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Monday, 26 November, 2001, 23:07 GMT
Mystique of the Afghan talks hotel
Neville Chamberlain holding the no war pact from Adolph Hitler
Chamberlain stayed in the Petersburg during talks with Hitler
Mike Wooldridge

It may have been security that led to the decision to switch the Afghanistan talks from Berlin to Koenigswinter, near Bonn, but for the Petersberg Hotel it marks another chapter in a long history at the centre of international events.

Leonid Brezhnev
Brezhnev wrote off a Mercedes on the road to the hotel
The Afghan delegations are the latest to be welcomed into its seclusion, while the world waits to see whether history, of a kind, is made here in the coming days. Whether they can agree, as the United Nations hopes they will, on the shape of a transitional government to bring Afghanistan out of the Taleban era.

The security is formidable when this famous hotel high above the Rhine is taken over for such talks.

The one, winding road up to the hotel from the river - easy to seal - helps to ensure that. There is a helicopter pad. For good measure, Nato jets are securing the airspace.

The fog of war

To add to the mystique of the place, it was shrouded in mist as the delegations arrived from a war zone that has consistently been enveloped in more fog than most.

Shah of Iran
The Shah of Iran was another of the hotel's famous guests
The Petersberg's past guest list includes President Clinton, the British Queen, the Shah of Iran, Palestinian leader Yasser Arafat - and former British Prime Minister Neville Chamberlain.

He stayed in 1938 during the crisis over Sudetenland, and would cross the Rhine for discussions with Adolf Hitler in a hotel on the opposite bank.

It was, of course, to prove to be one of the Petersberg's more ill-fated historical associations - only a year later Britain was at war with Germany.

After the Second World War, the Petersberg was the headquarters of the Allied High Commission. And it was at the hotel that West Germany's first Chancellor, Konrad Adenauer, took over the instruments of the German state from the envoys of the Allies.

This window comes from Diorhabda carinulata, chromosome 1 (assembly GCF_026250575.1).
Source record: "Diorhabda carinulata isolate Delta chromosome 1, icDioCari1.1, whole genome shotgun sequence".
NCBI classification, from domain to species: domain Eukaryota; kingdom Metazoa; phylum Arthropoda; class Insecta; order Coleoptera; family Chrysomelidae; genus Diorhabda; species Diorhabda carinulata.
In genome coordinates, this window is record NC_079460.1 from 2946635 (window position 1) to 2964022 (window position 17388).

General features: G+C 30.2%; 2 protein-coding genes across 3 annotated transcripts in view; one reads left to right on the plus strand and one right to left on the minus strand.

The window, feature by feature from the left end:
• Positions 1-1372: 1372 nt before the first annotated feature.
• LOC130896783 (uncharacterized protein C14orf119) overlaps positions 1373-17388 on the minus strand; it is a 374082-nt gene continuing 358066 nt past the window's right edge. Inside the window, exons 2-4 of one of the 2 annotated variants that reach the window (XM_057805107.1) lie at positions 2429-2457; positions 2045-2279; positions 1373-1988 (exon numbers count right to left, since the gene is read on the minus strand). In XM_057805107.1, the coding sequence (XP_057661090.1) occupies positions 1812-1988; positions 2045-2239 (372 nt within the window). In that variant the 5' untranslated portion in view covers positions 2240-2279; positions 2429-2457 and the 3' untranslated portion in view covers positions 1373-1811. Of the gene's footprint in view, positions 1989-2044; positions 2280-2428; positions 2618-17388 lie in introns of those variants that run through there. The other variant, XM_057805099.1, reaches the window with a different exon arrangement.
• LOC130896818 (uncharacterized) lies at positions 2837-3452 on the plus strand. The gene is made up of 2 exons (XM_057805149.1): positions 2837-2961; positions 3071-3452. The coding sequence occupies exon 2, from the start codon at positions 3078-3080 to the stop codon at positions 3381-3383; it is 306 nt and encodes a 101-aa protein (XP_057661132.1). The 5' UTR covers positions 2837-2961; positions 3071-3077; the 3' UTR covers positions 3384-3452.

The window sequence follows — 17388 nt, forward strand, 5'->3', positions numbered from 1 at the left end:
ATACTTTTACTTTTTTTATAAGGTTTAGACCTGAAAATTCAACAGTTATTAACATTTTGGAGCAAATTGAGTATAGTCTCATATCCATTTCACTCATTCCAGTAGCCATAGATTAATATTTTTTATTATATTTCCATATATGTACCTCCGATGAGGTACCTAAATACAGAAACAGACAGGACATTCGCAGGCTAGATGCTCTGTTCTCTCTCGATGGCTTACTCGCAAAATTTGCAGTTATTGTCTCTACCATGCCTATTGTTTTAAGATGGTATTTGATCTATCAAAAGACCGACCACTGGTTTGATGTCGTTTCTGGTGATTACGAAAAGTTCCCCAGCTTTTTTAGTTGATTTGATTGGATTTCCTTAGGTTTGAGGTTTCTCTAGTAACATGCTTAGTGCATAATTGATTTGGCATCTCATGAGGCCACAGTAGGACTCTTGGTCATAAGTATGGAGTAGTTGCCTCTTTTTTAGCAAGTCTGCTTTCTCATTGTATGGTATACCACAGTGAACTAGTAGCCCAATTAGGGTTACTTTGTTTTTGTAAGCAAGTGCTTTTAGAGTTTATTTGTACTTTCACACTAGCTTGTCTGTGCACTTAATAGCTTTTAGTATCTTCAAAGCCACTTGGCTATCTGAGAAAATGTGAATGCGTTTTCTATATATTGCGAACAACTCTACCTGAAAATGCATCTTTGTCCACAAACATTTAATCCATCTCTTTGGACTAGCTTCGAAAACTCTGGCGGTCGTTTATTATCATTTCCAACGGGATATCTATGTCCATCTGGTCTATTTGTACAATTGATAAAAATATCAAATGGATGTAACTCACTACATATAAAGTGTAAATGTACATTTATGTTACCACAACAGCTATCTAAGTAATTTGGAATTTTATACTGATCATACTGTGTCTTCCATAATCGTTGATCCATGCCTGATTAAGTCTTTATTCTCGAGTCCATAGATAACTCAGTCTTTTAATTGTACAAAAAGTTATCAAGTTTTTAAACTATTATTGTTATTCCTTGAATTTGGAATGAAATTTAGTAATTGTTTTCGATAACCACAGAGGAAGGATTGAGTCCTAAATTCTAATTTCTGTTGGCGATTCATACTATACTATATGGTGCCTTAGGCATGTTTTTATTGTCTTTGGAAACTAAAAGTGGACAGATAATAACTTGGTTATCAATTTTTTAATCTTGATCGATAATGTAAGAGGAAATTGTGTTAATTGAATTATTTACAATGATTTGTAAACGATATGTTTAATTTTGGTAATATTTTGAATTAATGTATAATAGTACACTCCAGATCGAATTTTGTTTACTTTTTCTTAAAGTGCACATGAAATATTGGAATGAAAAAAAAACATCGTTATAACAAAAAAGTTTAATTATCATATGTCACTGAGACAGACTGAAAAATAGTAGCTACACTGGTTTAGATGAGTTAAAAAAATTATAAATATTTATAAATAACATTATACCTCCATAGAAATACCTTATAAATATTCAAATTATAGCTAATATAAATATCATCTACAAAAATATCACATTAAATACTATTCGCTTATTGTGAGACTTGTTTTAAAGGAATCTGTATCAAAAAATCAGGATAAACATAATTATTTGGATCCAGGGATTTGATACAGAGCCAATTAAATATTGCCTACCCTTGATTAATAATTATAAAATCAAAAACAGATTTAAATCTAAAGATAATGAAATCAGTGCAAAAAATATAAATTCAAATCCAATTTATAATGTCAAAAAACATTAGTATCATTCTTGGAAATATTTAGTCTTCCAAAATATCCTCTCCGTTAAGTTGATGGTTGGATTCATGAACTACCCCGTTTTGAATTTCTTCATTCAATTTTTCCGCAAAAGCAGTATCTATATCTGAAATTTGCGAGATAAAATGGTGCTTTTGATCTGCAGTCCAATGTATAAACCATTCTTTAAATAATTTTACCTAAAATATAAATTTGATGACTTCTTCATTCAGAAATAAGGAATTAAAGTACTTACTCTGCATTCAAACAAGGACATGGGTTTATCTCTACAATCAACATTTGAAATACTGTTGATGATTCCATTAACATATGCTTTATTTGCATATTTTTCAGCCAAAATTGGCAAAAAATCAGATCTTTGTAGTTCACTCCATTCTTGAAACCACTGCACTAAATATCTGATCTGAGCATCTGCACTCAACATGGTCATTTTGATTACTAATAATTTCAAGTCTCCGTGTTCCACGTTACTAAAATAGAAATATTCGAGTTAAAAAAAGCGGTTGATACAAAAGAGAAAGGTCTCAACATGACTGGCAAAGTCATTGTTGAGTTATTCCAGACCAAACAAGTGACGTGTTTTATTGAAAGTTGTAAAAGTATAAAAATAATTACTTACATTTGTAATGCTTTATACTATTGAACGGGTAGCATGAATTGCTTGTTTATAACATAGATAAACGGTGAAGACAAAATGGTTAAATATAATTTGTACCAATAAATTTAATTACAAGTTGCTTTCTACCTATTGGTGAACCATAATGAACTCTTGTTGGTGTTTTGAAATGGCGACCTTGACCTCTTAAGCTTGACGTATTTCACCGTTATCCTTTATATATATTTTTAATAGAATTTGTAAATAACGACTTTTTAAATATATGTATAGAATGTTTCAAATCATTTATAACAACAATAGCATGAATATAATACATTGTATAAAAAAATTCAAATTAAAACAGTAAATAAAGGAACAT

Portentous location?

European socialists would meet there to discuss post-war reconciliation. It has been used too for out-of-the limelight talks on Bosnia and Kosovo and the Middle East.

The citizens of Koenigswinter treasure the stories that inevitably go with such a history. Well remembered is the former Soviet leader Leonid Brezhnev writing off a new Mercedes 450 SLC which had been a present from the then Chancellor, Willy Brandt, on the road to the hotel.

There could hardly be a greater contrast than between the dusty plains, the craggy mountain ranges and the grinding poverty of Afghanistan, and the Petersberg - spa centre and now luxury hotel with prices that range up to $1,500 (1,000) a night.

But the Petersberg's healing powers have been put to good use in troubled environments before - and thousands of Afghan exiles in Germany will be among those who are keenest to see whether it is again this week.

See also:

26 Nov 01 | South Asia
Officials arrive for key Afghan talks
25 Nov 01 | South Asia
Rabbani 'still Afghan president'
23 Nov 01 | South Asia
Afghan talks delayed
21 Nov 01 | South Asia
US hopeful before Afghan talks
22 Nov 01 | South Asia
Afghan women to attend talks
20 Nov 01 | South Asia
Q&A: What will Afghan talks produce?
14 Nov 01 | South Asia
Rabbani's Afghan comeback
12 Nov 01 | Americas
Powers search for Afghan settlement
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